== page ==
A new gene-splicing technique, CRISPR, greatly improves scientists’ ability to accurately and efficiently “edit” the human genome. (Getty Images)
A new gene-splicing technique, CRISPR, greatly improves scientists’ ability to accurately and efficiently “edit” the human genome. (Getty Images)

The widespread use of gene editing is rapidly becoming a present-day reality. Thanks to a new method called CRISPR, what once was an esoteric and unwieldy technology has, in just the last few years, become cheaper and more effective.

Thousands of researchers are already using CRISPR (short for clustered regularly interspaced short palindromic repeats) to edit the DNA in adult cells with an eye toward creating breakthrough medical treatments. But CRISPR also can be used to edit embryos, where changes to the genome will subsequently spiral out into all of a person’s cells and be passed on to his or her offspring.

Embryonic gene editing holds the promise of dramatically enhancing people by making them healthier and more resistant to disease throughout their lives. It also has the potential to make them much smarter, stronger and faster.

Despite these possible benefits, Americans are wary of editing embryos, even if the focus is on using the technology solely to reduce their children’s risk of serious disease, according to a Pew Research Center survey about the broader field of “human enhancement.” 

The poll shows a divided public, with half (50%) saying they would not want to use gene editing to lower their own baby’s chances of developing a major ailment and roughly the same share (48%) saying they would use the new technology in this context.

Religious people tend to be more skeptical of embryonic gene editing than those who are less religious. Only 34% of highly religious adults (based on an index of common measures) say they would want to employ gene editing to reduce their child’s risk of disease. Among those who have a low level of religious commitment, almost twice as many (63%) tell us they would want to use the technology on their children. Highly religious Americans tend to see gene editing as crossing a line and “meddling with nature,” while those who are less religious are more inclined to say it is no different than other ways humans have tried to better themselves.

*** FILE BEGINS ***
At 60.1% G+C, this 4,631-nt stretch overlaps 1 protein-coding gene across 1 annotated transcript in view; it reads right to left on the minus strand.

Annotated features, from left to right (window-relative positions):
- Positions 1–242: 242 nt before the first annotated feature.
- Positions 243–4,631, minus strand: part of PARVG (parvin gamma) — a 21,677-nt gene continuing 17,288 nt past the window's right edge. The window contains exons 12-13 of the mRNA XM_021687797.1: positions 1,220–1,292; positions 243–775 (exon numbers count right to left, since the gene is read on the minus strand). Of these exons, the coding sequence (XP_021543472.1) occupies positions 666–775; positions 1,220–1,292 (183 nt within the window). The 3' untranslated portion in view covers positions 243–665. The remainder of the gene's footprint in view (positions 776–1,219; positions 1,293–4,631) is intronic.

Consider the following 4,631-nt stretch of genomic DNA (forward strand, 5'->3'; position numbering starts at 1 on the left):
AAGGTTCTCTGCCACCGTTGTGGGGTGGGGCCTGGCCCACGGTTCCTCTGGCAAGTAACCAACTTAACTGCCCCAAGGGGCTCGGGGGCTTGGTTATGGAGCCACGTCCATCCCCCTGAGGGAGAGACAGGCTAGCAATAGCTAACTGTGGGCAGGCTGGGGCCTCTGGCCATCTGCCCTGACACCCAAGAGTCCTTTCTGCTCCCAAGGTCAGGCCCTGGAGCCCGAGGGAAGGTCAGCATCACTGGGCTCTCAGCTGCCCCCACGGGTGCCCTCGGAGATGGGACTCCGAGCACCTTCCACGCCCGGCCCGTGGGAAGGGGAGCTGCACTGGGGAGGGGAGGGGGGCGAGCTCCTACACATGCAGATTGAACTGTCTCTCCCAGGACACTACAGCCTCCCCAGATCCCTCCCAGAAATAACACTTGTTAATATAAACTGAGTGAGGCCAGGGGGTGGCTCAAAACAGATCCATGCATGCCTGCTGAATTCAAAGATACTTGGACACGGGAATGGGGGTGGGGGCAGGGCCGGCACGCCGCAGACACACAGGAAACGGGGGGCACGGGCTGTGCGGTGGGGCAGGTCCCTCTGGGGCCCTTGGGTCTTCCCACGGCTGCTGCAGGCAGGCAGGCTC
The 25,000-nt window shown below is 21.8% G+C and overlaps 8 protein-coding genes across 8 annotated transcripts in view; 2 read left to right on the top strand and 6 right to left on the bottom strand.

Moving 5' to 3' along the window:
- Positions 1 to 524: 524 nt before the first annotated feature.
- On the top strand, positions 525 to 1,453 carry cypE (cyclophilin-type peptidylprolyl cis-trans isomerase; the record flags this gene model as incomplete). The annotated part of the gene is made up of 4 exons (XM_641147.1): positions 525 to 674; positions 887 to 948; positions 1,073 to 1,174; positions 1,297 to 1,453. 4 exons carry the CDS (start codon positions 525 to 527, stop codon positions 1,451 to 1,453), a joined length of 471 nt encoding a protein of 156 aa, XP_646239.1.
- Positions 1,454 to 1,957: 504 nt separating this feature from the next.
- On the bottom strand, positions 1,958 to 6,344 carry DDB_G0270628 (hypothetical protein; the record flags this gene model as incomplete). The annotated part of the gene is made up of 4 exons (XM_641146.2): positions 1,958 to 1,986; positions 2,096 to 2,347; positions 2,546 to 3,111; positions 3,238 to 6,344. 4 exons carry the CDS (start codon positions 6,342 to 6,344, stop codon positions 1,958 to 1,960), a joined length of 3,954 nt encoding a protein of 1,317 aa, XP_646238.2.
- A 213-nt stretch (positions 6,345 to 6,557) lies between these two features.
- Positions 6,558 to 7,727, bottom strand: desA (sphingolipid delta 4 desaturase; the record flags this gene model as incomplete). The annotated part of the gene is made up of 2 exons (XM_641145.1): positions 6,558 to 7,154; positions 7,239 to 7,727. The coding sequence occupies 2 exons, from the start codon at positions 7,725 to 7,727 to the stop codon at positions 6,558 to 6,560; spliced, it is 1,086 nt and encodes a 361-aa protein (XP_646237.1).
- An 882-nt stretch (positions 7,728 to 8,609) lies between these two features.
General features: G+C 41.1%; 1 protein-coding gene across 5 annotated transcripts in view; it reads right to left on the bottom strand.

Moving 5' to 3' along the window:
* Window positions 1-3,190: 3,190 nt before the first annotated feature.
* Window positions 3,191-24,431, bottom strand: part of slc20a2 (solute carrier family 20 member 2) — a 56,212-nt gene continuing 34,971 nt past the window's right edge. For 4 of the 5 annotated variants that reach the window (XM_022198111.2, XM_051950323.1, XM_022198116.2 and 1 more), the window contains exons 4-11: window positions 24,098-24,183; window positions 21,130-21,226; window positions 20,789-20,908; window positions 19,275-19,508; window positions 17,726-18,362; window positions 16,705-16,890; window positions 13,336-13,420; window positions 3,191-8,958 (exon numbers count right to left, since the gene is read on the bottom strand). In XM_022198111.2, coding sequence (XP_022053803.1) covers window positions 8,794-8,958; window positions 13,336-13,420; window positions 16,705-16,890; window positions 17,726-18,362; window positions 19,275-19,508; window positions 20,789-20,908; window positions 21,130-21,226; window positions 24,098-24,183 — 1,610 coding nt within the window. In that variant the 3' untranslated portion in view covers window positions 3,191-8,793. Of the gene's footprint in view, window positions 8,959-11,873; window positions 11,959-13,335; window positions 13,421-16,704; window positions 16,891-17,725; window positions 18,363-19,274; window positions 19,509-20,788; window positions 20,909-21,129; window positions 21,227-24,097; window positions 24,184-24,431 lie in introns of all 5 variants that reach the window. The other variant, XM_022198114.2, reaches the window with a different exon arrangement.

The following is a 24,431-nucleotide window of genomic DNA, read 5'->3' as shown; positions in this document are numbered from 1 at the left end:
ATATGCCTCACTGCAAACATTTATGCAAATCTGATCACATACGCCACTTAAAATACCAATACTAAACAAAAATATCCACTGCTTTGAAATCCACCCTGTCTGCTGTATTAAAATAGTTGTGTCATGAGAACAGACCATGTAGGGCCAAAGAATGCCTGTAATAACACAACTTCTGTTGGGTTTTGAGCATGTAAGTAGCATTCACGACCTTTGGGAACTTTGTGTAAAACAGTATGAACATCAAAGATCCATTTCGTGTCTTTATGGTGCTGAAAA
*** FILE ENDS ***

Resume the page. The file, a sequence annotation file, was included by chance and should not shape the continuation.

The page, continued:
The survey also gauged the intensity of concern or enthusiasm for gene editing, finding that two-thirds of all adults (68%) say this new development makes them “very” or “somewhat” worried. By contrast, only half (49%) say they are “very” or “somewhat” enthusiastic about gene editing. Three-in-ten say they are both worried and enthusiastic about the technology.

A number of medical researchers, including the co-inventor of CRISPR, Jennifer Doudna, argue that scientists should hold off on editing embryos for now because not enough is yet known to safely predict the long-term effects of changes to our genetic blueprint. And although at least one lab in China has already edited embryos, virtually all scientists now using CRISPR are working with adult cells for therapeutic purposes.

Ethics of enhancement

For more on the scientific and ethical dimensions of the human enhancement debate, read our background essay.

Some futurists and ethicists say that while Doudna’s caution is warranted, editing embryos to enhance people’s health and strength should eventually move forward because it has the potential to greatly reduce human suffering and generally make people’s lives better. Other ethicists and religious thinkers, however, argue that enhancement at the embryonic level could dramatically alter what it means to be human and could end up greatly exacerbating existing social tensions (such as economic and social inequality) by creating new classes of privileged “super-people.”

Many Americans have similar concerns. Our new survey found that 73% of adults say gene editing will be used before we fully understand its effects, and 70% believe it will increase inequality.

In addition, a majority of U.S. adults (54%) say that if testing on human embryos were required in order to develop this technology, it would be less acceptable to them. About half (49%) say they would find gene editing less acceptable if it changed the genetic makeup of the whole population (as embryonic gene editing may ultimately do, through the passing on of edited genes to future generations).

Overall, however, Americans are slightly more inclined to say gene editing to give babies a much reduced risk of serious diseases would have more benefits than downsides (36%) than to say downsides outweigh benefits (28%). A third of Americans say the downsides and benefits would be about equal.

David Masci  is a former senior writer/editor focusing on religion at Pew Research Center.